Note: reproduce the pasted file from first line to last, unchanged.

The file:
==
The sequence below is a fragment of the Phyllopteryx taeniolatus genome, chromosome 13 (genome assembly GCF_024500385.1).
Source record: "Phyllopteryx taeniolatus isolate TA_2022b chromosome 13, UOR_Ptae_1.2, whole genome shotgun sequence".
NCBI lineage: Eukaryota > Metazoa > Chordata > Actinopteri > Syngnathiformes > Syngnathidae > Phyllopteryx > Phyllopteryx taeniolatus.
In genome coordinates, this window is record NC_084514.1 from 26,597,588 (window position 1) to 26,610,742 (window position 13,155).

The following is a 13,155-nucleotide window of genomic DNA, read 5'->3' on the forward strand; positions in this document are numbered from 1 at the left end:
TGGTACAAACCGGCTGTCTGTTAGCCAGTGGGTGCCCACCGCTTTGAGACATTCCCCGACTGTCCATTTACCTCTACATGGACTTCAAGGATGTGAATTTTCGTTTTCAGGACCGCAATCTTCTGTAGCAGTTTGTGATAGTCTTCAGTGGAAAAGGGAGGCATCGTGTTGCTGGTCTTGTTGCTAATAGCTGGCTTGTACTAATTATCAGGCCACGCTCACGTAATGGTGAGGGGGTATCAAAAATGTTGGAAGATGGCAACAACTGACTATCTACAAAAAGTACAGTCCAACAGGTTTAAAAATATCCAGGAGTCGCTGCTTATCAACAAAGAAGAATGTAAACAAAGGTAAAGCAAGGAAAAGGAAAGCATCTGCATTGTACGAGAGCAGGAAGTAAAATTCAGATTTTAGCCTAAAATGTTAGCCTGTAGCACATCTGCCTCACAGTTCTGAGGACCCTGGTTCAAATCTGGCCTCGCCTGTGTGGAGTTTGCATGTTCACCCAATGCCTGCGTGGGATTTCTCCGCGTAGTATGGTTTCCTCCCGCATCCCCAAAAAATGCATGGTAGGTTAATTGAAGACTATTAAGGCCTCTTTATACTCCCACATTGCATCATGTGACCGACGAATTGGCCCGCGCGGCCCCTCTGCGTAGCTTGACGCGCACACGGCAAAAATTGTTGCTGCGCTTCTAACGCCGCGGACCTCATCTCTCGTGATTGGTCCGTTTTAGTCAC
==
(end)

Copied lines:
The sequence below is a fragment of the Phyllopteryx taeniolatus genome, chromosome 13 (genome assembly GCF_024500385.1).
Source record: "Phyllopteryx taeniolatus isolate TA_2022b chromosome 13, UOR_Ptae_1.2, whole genome shotgun sequence".
NCBI lineage: Eukaryota > Metazoa > Chordata > Actinopteri > Syngnathiformes > Syngnathidae > Phyllopteryx > Phyllopteryx taeniolatus.
In genome coordinates, this window is record NC_084514.1 from 26,597,588 (window position 1) to 26,610,742 (window position 13,155).

The following is a 13,155-nucleotide window of genomic DNA, read 5'->3' on the forward strand; positions in this document are numbered from 1 at the left end:
TGGTACAAACCGGCTGTCTGTTAGCCAGTGGGTGCCCACCGCTTTGAGACATTCCCCGACTGTCCATTTACCTCTACATGGACTTCAAGGATGTGAATTTTCGTTTTCAGGACCGCAATCTTCTGTAGCAGTTTGTGATAGTCTTCAGTGGAAAAGGGAGGCATCGTGTTGCTGGTCTTGTTGCTAATAGCTGGCTTGTACTAATTATCAGGCCACGCTCACGTAATGGTGAGGGGGTATCAAAAATGTTGGAAGATGGCAACAACTGACTATCTACAAAAAGTACAGTCCAACAGGTTTAAAAATATCCAGGAGTCGCTGCTTATCAACAAAGAAGAATGTAAACAAAGGTAAAGCAAGGAAAAGGAAAGCATCTGCATTGTACGAGAGCAGGAAGTAAAATTCAGATTTTAGCCTAAAATGTTAGCCTGTAGCACATCTGCCTCACAGTTCTGAGGACCCTGGTTCAAATCTGGCCTCGCCTGTGTGGAGTTTGCATGTTCACCCAATGCCTGCGTGGGATTTCTCCGCGTAGTATGGTTTCCTCCCGCATCCCCAAAAAATGCATGGTAGGTTAATTGAAGACTATTAAGGCCTCTTTATACTCCCACATTGCATCATGTGACCGACGAATTGGCCCGCGCGGCCCCTCTGCGTAGCTTGACGCGCACACGGCAAAAATTGTTGCTGCGCTTCTAACGCCGCGGACCTCATCTCTCGTGATTGGTCCGTTTTAGTCAC